Barrie has a problem. In the last ten years, its population has doubled, and now stands at 100,000. With a large proportion of its newcomers working, shopping, and finding their friendships in Toronto, Barrie is in danger of becoming a community of strangers, and that, says Gary Machan, « could be a prime breeding ground for trouble down the road if we don’t deal with it.’’
Machan is a community worker with the Barrie Community Health Centre. No one at the centre knows what the specific antidotes will be, and so it has launched a civic renewal project to identify and implement them.
The project is in its early stages, but of this much Machan is certain: success will depend on individual citizens assuming responsibility for Barrie’s well being.
What intrigues me is that he thinks the route to responsibility will lie through nature — even for avid city dwellers.
He comes to this perspective through the centre’s stress reduction program. « Stress is the number one epidemic of our times,’’ he says.« People have very little down time. They’re worn out, and they’re flocking to stress reduction clinics.’’
Both parents in a family will be working, they’ll have children to contend with, commuting will leave little time for relaxing at home, Saturdays will be lost to shopping and other errands, worry over job security will be constant, and they’ll be stretching to meet expenses.
The centre’s clinics use guided meditation to help them relax, « to find that inner still point,’’ as a first step in asserting control over their lives. « We find that the guided meditations that are most powerful for people are those in which we use nature imagery. Not focusing on breathing. Not focusing on light. But focusing on the image of a lake, or a strong oak tree.
« There’s something inherently healing about nature.’’
His observations about nature have entered his speculations about spirituality, which he sees as a vital source of strength. Spirituality is what gets people through the hard times, he says. It empowers you. When you’re worn to the nub, « it’s that hidden whatever that just keeps you going.’’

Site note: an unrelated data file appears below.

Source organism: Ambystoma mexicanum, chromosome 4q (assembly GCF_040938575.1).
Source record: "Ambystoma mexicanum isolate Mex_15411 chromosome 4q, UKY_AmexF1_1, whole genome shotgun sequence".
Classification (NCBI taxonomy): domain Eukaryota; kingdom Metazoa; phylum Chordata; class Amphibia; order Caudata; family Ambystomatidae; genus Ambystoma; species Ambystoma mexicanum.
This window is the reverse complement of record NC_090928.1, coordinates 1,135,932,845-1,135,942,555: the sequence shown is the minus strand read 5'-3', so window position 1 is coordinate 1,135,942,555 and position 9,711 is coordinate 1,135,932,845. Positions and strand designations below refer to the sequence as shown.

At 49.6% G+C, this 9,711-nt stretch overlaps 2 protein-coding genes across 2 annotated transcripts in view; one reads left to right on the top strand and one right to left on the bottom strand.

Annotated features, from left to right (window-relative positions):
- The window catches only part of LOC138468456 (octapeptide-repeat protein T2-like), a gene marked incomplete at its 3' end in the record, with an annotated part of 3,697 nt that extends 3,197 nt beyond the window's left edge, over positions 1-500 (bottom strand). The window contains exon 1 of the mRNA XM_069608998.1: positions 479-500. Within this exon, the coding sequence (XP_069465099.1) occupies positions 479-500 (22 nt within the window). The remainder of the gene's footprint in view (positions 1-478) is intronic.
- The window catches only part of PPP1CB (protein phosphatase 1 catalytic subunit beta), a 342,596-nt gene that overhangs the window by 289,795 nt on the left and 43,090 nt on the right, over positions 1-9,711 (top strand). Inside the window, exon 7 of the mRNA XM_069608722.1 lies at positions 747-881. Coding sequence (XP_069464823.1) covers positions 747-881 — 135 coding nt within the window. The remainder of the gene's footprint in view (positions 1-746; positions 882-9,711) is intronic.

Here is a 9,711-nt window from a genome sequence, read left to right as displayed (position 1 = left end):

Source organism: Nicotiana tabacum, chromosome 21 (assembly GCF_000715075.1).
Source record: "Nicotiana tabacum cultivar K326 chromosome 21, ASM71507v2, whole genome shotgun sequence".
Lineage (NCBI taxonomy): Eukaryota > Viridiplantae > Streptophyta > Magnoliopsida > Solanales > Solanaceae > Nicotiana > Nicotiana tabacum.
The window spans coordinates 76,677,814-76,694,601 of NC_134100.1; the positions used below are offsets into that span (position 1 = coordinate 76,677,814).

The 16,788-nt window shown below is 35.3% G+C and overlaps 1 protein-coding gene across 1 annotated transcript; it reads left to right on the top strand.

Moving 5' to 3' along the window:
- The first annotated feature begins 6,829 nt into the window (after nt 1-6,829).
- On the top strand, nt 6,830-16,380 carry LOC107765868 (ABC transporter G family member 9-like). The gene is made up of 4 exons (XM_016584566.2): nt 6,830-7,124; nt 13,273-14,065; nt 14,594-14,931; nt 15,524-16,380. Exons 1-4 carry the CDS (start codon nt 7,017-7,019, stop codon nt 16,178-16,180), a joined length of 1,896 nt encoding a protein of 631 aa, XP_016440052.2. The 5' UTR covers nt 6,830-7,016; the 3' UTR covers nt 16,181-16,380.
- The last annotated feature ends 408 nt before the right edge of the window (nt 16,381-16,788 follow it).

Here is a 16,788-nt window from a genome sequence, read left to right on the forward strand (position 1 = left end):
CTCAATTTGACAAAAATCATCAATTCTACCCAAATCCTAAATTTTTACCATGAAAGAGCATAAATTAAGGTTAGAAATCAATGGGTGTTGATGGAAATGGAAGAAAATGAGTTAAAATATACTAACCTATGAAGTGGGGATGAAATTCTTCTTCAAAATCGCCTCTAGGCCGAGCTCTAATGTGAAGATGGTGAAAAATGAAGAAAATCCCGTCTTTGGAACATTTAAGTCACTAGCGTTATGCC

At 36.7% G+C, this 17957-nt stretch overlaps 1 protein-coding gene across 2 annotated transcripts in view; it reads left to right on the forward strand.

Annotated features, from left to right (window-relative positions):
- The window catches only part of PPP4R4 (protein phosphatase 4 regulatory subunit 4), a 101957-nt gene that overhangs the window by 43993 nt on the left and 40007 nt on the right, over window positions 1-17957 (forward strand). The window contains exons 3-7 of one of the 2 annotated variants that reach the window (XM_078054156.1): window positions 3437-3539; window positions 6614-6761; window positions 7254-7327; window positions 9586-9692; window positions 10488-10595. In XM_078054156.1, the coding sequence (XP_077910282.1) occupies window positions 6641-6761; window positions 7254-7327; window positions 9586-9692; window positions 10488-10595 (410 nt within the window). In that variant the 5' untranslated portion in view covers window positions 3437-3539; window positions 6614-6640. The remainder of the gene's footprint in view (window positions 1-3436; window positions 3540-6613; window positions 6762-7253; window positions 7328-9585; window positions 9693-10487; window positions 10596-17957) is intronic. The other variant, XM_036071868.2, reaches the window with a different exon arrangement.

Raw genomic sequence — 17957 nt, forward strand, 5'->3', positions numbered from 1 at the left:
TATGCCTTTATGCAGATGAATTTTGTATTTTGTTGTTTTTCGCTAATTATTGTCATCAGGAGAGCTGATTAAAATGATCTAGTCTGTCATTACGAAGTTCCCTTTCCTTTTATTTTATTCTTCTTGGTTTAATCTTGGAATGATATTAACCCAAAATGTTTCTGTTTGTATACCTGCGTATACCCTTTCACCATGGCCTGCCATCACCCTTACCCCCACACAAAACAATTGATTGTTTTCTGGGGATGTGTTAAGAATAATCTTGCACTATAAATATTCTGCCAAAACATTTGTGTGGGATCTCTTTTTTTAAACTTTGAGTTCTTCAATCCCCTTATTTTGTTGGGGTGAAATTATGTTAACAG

But when I ask for a definition of spirituality, he guffaws in self-deprecating good humour. « I wonder myself what I mean by it,’’ he says, explaining that he uses it to refer not to religion — although he accepts that it could be used that way — but to unity with the cosmological, with nature in its broadest sense.
« Trying to define it is like trying to look at the sun,’’ he says. « If you do, you go blind. But you can look at things the sun does.’’
People who have this sense of the cosmos, « tend to be more gentle in relationships with others, more involved in communities, more caring, more forgiving, more compassionate.’’ They are the ones who accept responsibility, he says.
Machan isn’t alone in his observations. In my travels around Ontario, I’m finding more and more people saying that their inner beings are tied, somehow, to nature.
How, I ask Machan, do you inspire a sense of the cosmological? What kind of programs do you establish, especially for students in public schools?
He doesn’t know. He will inch forward, he says, searching for what works. In the meantime he sees a silver lining in a study commissioned by the centre, Georgian College, the United Way, and the Simcoe County District School Board.
It found that 68 per cent of Simcoe County students do not believe society will care for the environment, and this has thrown a dark cloud over their their hopes for the future. But, it also discovered that 80 per cent of them feel they can make a difference to the world.
Machan is hoping he can persuade them to make a difference through caring for the environment. And that in the process, they’ll discover the kind of meaning in life that he is calling cosmological or spiritual.
If they do, there’s no doubt that Barrie will be the better for it.